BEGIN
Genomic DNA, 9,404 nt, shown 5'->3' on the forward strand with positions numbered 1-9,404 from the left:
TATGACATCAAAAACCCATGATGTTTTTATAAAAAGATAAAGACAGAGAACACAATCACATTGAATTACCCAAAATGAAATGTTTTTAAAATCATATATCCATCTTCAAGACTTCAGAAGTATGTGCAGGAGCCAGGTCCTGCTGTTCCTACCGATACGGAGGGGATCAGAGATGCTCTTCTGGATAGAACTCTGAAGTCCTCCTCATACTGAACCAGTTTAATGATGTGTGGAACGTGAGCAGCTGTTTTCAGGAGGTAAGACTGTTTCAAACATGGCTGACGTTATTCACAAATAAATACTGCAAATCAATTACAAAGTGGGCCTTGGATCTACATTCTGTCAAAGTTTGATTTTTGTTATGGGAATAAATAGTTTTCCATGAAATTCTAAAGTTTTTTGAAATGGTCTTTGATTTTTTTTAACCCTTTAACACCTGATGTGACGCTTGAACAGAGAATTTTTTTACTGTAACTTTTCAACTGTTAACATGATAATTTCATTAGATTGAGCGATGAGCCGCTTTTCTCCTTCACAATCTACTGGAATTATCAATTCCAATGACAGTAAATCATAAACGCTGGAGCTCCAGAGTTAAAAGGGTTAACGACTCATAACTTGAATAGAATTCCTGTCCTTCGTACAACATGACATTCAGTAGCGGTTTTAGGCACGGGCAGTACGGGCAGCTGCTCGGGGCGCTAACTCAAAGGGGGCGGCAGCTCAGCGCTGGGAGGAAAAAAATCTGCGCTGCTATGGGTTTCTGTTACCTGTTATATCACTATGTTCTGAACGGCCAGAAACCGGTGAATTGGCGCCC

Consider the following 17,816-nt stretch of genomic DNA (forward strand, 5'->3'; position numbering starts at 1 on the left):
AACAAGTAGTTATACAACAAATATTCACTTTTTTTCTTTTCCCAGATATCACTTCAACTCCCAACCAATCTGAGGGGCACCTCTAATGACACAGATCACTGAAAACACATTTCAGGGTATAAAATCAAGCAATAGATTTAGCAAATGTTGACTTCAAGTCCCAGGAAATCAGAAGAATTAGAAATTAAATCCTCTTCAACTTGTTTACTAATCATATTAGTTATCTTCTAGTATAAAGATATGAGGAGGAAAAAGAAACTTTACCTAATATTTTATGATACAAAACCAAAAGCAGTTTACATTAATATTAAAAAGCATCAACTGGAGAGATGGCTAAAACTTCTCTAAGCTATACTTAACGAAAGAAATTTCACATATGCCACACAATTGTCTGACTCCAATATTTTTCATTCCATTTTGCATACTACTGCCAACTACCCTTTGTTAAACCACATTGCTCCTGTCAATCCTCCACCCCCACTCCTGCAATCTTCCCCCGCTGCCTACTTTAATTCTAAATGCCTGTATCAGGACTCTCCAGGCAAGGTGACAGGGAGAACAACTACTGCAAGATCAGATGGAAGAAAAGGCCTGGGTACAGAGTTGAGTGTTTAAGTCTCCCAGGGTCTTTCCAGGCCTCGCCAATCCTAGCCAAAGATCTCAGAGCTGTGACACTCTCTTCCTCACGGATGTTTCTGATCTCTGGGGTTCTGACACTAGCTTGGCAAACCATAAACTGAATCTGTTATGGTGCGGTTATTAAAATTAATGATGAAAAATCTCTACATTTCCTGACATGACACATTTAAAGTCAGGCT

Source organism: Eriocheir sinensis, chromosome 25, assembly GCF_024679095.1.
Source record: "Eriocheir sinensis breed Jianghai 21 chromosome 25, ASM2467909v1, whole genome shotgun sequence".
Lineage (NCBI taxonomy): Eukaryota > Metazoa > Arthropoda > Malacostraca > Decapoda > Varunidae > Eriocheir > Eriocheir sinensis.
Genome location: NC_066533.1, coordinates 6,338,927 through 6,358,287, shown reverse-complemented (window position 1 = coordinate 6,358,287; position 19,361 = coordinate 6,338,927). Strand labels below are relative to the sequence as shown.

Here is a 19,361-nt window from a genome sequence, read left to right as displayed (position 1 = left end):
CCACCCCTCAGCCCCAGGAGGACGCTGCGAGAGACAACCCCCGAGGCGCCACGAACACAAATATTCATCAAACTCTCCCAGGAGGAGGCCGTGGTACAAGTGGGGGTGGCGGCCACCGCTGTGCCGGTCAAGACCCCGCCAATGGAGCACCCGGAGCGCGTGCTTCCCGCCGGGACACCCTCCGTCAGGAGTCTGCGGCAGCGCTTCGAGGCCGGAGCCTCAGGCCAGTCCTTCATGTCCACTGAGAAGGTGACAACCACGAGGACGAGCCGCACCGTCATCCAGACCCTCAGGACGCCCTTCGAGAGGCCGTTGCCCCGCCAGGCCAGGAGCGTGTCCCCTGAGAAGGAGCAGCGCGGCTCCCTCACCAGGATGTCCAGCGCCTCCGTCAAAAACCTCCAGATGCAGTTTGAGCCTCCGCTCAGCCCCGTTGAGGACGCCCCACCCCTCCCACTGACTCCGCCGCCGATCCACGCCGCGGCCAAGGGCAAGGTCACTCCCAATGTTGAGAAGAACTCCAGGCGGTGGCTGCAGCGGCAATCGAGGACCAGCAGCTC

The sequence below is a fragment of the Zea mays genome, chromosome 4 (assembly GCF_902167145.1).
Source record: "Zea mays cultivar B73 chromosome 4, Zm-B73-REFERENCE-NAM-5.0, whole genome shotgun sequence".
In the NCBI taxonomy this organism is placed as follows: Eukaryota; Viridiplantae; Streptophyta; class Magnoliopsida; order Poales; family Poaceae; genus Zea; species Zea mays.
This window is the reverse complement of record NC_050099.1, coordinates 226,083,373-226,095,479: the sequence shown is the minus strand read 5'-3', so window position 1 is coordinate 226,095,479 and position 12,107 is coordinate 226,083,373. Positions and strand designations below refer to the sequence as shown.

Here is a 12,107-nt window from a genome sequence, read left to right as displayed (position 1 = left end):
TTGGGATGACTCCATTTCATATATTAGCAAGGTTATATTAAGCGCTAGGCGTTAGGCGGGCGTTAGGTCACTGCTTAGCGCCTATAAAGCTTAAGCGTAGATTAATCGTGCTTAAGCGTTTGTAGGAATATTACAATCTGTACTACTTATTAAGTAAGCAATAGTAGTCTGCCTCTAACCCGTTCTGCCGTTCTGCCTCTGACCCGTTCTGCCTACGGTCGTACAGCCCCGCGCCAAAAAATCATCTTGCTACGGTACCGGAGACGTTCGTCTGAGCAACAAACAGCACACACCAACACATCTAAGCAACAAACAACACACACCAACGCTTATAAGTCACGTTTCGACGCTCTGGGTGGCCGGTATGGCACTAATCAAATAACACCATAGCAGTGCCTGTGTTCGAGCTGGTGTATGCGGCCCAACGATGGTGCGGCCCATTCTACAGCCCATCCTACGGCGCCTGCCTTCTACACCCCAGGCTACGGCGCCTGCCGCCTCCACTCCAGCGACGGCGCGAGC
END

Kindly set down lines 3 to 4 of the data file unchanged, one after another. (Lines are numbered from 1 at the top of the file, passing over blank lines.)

Consider the following 17,816-nt stretch of genomic DNA (forward strand, 5'->3'; position numbering starts at 1 on the left):
AACAAGTAGTTATACAACAAATATTCACTTTTTTTCTTTTCCCAGATATCACTTCAACTCCCAACCAATCTGAGGGGCACCTCTAATGACACAGATCACTGAAAACACATTTCAGGGTATAAAATCAAGCAATAGATTTAGCAAATGTTGACTTCAAGTCCCAGGAAATCAGAAGAATTAGAAATTAAATCCTCTTCAACTTGTTTACTAATCATATTAGTTATCTTCTAGTATAAAGATATGAGGAGGAAAAAGAAACTTTACCTAATATTTTATGATACAAAACCAAAAGCAGTTTACATTAATATTAAAAAGCATCAACTGGAGAGATGGCTAAAACTTCTCTAAGCTATACTTAACGAAAGAAATTTCACATATGCCACACAATTGTCTGACTCCAATATTTTTCATTCCATTTTGCATACTACTGCCAACTACCCTTTGTTAAACCACATTGCTCCTGTCAATCCTCCACCCCCACTCCTGCAATCTTCCCCCGCTGCCTACTTTAATTCTAAATGCCTGTATCAGGACTCTCCAGGCAAGGTGACAGGGAGAACAACTACTGCAAGATCAGATGGAAGAAAAGGCCTGGGTACAGAGTTGAGTGTTTAAGTCTCCCAGGGTCTTTCCAGGCCTCGCCAATCCTAGCCAAAGATCTCAGAGCTGTGACACTCTCTTCCTCACGGATGTTTCTGATCTCTGGGGTTCTGACACTAGCTTGGCAAACCATAAACTGAATCTGTTATGGTGCGGTTATTAAAATTAATGATGAAAAATCTCTACATTTCCTGACATGACACATTTAAAGTCAGGCT